Gas seller refocuses on assets after index move

PUBLISHED : Tuesday, 18 October, 2011, 12:00am
UPDATED : Tuesday, 18 October, 2011, 12:00am


Tianjin Tianlian Public Utilities hopes today's move to Hong Kong's main board from the Growth Enterprise Market will help it realise a long-delayed plan to buy the gas distribution assets of its unlisted parent Tianjin Gas Group.

The company also wants to tap the mainland equity market, with a view to becoming the first gas distributor listed in Hong Kong and the mainland.

In 2007, Tianjin Tianlian unveiled a plan to buy the assets from the municipal government-backed parent within three years. They were estimated to be worth three billion yuan (HK$3.64 billion) at the time.

But chairman Jin Jianping said the listed arm ran into difficulties with gas resources a few years ago.

After net profit more than doubled to 62.34 million yuan in 2007, earnings were relatively stagnant until last year when income grew to 76.7 million yuan. The slow growth meant the company bought only an eighth of the assets it had wanted.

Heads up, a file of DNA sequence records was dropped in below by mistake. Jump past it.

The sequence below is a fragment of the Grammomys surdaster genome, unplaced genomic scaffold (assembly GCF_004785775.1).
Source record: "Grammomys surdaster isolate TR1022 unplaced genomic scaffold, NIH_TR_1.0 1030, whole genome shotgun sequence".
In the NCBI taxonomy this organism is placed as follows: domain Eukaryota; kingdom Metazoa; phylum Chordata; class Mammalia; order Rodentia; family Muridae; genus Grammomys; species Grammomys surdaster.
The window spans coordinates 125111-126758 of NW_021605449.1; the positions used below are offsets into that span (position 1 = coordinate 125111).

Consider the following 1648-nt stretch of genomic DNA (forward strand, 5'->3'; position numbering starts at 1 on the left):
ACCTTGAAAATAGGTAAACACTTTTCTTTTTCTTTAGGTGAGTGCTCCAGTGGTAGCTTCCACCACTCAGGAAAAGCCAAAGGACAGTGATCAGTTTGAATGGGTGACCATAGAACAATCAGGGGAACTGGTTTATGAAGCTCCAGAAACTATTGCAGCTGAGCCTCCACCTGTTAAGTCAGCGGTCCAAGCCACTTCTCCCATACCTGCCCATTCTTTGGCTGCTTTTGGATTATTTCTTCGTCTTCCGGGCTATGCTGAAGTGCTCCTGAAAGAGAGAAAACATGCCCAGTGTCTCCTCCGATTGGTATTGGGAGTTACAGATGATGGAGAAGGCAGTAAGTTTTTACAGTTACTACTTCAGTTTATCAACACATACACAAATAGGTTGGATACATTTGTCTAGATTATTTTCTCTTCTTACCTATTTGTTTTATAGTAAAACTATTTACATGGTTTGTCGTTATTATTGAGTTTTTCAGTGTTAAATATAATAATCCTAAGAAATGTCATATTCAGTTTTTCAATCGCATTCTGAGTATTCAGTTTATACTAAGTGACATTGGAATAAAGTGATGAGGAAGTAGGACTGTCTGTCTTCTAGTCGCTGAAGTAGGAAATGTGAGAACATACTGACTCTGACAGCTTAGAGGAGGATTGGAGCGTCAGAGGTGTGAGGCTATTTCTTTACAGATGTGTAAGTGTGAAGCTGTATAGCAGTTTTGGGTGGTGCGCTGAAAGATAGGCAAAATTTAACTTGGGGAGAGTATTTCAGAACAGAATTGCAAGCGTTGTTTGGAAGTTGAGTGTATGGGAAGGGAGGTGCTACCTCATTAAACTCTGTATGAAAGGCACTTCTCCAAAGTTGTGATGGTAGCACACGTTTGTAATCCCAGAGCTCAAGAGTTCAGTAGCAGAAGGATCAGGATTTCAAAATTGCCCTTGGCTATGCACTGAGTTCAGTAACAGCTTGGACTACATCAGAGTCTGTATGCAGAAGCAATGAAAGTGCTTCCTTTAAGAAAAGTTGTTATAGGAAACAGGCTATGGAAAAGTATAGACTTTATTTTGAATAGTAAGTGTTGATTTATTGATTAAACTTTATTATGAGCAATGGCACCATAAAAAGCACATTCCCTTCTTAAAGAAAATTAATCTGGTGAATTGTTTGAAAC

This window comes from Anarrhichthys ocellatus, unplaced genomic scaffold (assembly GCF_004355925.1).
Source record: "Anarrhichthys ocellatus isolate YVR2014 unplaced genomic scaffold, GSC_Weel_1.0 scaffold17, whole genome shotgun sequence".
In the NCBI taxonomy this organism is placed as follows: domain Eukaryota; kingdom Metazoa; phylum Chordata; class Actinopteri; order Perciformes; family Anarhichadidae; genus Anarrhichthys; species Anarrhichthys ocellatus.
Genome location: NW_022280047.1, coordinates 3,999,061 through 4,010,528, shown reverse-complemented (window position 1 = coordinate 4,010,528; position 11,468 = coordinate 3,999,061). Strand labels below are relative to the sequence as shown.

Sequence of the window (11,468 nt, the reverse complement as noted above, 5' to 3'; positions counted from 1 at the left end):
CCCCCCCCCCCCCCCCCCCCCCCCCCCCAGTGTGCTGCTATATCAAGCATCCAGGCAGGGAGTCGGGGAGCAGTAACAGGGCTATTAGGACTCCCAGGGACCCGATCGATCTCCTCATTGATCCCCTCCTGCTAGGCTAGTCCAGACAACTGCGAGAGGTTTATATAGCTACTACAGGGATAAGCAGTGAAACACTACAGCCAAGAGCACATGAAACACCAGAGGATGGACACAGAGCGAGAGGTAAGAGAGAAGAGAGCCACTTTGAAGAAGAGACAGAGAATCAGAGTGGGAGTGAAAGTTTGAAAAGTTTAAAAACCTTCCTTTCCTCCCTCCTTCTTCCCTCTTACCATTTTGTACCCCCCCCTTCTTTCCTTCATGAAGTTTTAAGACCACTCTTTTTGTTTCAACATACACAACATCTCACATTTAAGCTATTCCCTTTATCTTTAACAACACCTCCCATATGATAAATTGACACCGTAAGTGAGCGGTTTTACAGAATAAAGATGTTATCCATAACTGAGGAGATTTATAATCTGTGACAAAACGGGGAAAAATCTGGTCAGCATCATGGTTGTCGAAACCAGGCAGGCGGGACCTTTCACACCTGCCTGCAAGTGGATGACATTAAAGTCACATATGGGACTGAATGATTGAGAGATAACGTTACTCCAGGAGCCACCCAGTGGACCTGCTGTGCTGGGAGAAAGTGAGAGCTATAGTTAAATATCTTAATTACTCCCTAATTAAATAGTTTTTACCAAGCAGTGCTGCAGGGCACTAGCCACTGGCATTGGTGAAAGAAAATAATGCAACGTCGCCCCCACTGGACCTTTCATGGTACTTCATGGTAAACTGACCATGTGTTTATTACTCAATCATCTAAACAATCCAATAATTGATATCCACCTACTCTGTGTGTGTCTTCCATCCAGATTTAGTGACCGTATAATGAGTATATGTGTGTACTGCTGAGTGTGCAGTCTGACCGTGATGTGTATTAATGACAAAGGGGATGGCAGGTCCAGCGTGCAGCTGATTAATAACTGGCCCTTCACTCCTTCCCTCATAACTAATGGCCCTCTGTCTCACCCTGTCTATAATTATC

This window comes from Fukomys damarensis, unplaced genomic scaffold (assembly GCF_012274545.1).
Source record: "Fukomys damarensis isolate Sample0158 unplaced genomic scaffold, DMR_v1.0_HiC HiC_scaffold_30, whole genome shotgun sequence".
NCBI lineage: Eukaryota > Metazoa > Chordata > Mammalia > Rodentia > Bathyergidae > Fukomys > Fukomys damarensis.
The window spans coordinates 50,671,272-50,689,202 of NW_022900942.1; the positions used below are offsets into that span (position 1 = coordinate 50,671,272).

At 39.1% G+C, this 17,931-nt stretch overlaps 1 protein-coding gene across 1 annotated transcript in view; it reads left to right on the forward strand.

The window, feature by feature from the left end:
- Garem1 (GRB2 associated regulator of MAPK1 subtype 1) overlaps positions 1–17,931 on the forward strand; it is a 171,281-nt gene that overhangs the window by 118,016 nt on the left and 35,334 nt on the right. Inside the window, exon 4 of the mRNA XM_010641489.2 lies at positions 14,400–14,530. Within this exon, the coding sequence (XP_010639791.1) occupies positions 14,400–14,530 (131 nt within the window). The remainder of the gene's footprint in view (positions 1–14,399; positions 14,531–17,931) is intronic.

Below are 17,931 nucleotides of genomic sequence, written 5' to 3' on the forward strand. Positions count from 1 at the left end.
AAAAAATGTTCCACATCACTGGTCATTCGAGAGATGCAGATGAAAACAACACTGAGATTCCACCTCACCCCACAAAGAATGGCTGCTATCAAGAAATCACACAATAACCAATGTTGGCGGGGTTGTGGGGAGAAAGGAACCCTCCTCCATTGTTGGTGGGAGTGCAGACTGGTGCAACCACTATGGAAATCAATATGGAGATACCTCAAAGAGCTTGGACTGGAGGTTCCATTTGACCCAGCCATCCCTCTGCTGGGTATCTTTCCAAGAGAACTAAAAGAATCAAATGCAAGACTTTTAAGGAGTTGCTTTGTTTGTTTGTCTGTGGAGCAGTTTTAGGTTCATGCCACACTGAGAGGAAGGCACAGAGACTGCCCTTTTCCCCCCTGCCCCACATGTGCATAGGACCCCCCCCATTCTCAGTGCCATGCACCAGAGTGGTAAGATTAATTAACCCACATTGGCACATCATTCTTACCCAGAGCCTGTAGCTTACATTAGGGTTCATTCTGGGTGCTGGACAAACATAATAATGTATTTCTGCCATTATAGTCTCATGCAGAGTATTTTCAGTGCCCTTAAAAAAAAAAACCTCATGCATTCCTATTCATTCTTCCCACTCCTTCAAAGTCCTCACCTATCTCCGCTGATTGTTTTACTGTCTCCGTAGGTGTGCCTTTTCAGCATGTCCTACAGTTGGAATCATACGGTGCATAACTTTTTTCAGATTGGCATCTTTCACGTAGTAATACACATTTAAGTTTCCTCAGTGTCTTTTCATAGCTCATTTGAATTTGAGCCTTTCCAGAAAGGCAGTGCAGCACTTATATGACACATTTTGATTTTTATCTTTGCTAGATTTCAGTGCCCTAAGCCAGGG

'By switching to the main board, we can raise our shares' liquidity and awareness by the investment community,' Jin said. 'More importantly, it can augment our fund-raising capacity in the capital market, which implies we can speed up injection of assets from our parent into our firm.'

Tianjin Tianlian now aims to complete the asset purchases in three to five years.

Jin said the Tianjin government wants to raise natural gas consumption in the municipality, to more than 10 billion cubic metres in 2015 from 1.3 bcm last year, as part of efforts to cut pollution and energy consumption per unit of economic output.

The coastal city, home to 12 million people, is a key part of the Bohai Rim economic region and is half an hour by train from Beijing.

Tianjin Gas controls 95 per cent of the city's gas sales, while Tianjin Tianlian has a 15 per cent share.

Second-quarter gas sales profit margin halved to 6 per cent from the year-earlier period owing to sharply higher low-margin sales to businesses, and the government's reluctance to quickly pass on higher gas supply prices to residential users.